A DRIVER who ploughed into the back of a young Redditch moped rider, throwing her 80 metres down the road and killing her instantly, has avoided being sent to jail.
After initially trying to blame innocent victim Emma Flatley for the collision, Ryan Ireland pleaded guilty at Warwick Crown Court to causing her death by careless driving.
The 21-one-year-old teaching assistant died after being struck by Ireland’s Vauxhall Zafira as she was riding on a dual carriageway section of the A46 on October 28 last year.
Ireland, 23, of St Catherine’s Road, Evesham, was given a four month prison sentence suspended for two years, ordered to do 300 hours of unpaid work and banned from driving for two years.
Prosecutor Caroline Bray said the tragic collision took place as Emma, whose moped was limited to 30mph, was riding south between Oversley Mill and Salford Priors.
It was dusk and she had a high-visibility belt and sash on, and the lights on the moped were on.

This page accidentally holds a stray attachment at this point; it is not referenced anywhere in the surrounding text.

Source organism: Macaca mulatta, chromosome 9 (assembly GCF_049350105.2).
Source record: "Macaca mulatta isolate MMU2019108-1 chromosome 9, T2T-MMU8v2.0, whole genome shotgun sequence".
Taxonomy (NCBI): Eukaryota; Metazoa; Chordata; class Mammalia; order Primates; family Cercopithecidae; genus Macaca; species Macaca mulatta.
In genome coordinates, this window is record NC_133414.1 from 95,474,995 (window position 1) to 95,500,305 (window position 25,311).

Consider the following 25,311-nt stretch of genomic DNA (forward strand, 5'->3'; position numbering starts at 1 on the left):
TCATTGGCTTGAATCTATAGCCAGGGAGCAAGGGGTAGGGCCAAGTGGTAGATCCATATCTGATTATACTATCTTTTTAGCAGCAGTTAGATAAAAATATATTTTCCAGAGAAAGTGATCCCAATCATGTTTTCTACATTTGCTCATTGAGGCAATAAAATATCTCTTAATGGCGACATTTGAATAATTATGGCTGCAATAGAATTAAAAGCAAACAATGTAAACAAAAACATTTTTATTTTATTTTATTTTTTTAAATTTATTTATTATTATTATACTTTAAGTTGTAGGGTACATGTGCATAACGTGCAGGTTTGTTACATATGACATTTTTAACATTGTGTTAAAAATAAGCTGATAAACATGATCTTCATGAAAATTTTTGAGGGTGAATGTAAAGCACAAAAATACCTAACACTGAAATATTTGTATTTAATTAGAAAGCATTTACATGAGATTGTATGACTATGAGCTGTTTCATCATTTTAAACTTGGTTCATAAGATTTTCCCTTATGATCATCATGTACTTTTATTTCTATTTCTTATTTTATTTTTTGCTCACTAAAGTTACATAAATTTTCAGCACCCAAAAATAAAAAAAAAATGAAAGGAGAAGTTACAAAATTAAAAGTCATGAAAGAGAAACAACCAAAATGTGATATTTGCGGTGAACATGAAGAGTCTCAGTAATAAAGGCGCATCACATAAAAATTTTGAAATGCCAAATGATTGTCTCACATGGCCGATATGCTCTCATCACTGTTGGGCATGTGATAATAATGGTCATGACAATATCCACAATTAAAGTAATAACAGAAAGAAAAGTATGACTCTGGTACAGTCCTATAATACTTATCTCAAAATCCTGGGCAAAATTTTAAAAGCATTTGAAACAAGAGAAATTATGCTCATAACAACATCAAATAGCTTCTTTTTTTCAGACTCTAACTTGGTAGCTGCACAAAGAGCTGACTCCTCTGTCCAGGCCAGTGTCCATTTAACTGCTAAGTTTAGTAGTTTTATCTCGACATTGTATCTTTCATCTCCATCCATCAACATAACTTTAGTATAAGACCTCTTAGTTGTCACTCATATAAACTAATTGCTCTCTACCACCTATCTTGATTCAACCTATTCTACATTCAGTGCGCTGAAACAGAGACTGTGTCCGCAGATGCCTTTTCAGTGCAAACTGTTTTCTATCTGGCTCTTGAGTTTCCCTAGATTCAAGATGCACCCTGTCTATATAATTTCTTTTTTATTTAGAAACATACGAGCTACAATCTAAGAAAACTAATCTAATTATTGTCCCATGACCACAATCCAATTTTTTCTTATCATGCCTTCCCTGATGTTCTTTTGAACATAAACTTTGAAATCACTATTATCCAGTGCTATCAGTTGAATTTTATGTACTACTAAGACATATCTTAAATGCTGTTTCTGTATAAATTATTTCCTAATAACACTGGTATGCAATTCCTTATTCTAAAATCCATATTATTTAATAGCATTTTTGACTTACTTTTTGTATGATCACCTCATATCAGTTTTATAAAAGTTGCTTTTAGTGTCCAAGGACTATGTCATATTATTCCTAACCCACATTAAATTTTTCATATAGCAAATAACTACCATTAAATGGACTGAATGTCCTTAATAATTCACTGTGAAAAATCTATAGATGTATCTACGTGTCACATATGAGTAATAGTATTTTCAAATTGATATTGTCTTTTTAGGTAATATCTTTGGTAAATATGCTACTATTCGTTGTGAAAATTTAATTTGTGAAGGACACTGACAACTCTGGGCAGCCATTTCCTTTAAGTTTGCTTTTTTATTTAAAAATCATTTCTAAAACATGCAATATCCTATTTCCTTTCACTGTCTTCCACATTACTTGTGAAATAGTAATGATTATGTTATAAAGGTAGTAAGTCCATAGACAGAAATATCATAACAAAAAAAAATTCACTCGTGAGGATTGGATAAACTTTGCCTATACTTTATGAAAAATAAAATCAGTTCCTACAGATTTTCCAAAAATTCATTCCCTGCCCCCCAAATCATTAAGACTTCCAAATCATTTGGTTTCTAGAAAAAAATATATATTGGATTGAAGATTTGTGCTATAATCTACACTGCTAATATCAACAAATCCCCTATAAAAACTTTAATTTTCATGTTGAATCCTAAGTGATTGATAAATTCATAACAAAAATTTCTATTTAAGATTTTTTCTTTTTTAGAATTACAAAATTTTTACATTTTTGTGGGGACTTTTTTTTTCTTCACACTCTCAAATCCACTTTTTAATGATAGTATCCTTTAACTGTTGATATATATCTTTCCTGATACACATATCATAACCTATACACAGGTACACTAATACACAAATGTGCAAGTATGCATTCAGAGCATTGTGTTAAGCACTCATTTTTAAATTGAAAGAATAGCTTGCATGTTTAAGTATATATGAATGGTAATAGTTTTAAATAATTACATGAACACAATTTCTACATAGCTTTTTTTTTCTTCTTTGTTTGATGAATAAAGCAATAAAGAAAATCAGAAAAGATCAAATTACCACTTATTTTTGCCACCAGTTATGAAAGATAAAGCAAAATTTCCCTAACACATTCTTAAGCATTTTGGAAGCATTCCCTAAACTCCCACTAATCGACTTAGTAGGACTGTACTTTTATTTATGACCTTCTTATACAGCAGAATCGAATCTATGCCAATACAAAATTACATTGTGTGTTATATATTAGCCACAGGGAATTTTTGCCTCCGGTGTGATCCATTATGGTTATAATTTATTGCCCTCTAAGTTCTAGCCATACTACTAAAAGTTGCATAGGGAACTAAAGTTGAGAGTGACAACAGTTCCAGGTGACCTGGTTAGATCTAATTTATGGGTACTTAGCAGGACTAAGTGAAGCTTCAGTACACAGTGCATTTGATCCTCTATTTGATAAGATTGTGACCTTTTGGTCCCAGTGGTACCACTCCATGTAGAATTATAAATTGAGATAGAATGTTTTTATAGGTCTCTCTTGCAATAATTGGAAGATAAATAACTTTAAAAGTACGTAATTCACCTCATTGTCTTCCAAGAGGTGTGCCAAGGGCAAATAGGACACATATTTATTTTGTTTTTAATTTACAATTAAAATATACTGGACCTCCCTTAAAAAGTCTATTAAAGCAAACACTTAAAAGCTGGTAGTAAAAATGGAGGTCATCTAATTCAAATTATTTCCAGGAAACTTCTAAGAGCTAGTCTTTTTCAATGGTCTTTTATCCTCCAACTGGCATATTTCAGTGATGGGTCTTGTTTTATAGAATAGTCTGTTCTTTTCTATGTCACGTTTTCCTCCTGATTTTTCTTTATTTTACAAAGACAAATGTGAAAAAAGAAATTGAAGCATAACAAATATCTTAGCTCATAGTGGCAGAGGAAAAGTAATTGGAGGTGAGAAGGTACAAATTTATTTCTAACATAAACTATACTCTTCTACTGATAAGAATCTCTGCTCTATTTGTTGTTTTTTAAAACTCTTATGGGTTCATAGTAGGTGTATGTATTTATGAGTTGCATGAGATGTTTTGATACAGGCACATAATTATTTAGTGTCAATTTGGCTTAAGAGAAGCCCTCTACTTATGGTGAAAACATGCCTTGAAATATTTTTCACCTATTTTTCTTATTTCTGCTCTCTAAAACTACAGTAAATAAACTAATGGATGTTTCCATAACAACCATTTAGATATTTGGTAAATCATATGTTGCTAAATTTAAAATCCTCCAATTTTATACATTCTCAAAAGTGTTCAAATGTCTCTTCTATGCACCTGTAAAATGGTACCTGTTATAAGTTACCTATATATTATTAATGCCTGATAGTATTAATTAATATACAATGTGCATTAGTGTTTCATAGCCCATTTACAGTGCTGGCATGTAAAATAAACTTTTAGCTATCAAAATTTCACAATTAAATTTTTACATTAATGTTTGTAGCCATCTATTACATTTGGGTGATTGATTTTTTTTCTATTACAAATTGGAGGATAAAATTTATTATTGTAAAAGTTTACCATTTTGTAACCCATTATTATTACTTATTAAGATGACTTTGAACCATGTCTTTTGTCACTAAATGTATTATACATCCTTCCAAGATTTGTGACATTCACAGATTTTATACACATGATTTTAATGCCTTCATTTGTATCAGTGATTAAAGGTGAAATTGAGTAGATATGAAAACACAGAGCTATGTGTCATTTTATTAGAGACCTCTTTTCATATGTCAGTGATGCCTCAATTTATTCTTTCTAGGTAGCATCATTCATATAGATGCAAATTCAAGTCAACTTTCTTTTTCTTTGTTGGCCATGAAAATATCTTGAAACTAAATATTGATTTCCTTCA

Ireland was driving at 65-70mph, which was within the speed limit, heading in the same direction, and the driver in front of him pulled out to go past Emma.
“This defendant did not. The collision report details show there was no attempt to avoid the collision. It was only after he struck her that there was any braking,” said Ms Bray.
Emma’s aunt Theresa Flatley read out a statement from her parents Vince and Sue, in which they spoke of their daughter’s ‘loyalty, honesty and selflessness.’
Keen on sport, the Aston Villa fan had played for Redditch United girls’ team, and worked as a youth leader and teaching assistant with children with special needs, had coached the youngsters at football.
Lee Masters, defending, said: “Mr Ireland and his family understand fully that any words expressing his remorse will do little to assuage the tragedy and the effect it has had on Miss Flatley’s family.
“He will have to live the rest of his life knowing he has cut short such a productive and promising life.”
Judge Lockhart, who had already rejected Ireland’s basis of plea that it had been the result of momentary inattention, said an aggravating feature was him trying to blame Emma by suggesting she had been weaving in and out.
Sentencing Ireland, he told him: “Emma was plainly visible, and you should have seen her. You failed to brake, and you failed to manoeuvre.”
But he observed that Ireland had remained at the scene and tried to call the emergency services, and added: “I take the view that, looking at all matters in the round, the appropriate way to deal with it is to reduce the sentence to four months and suspend it.”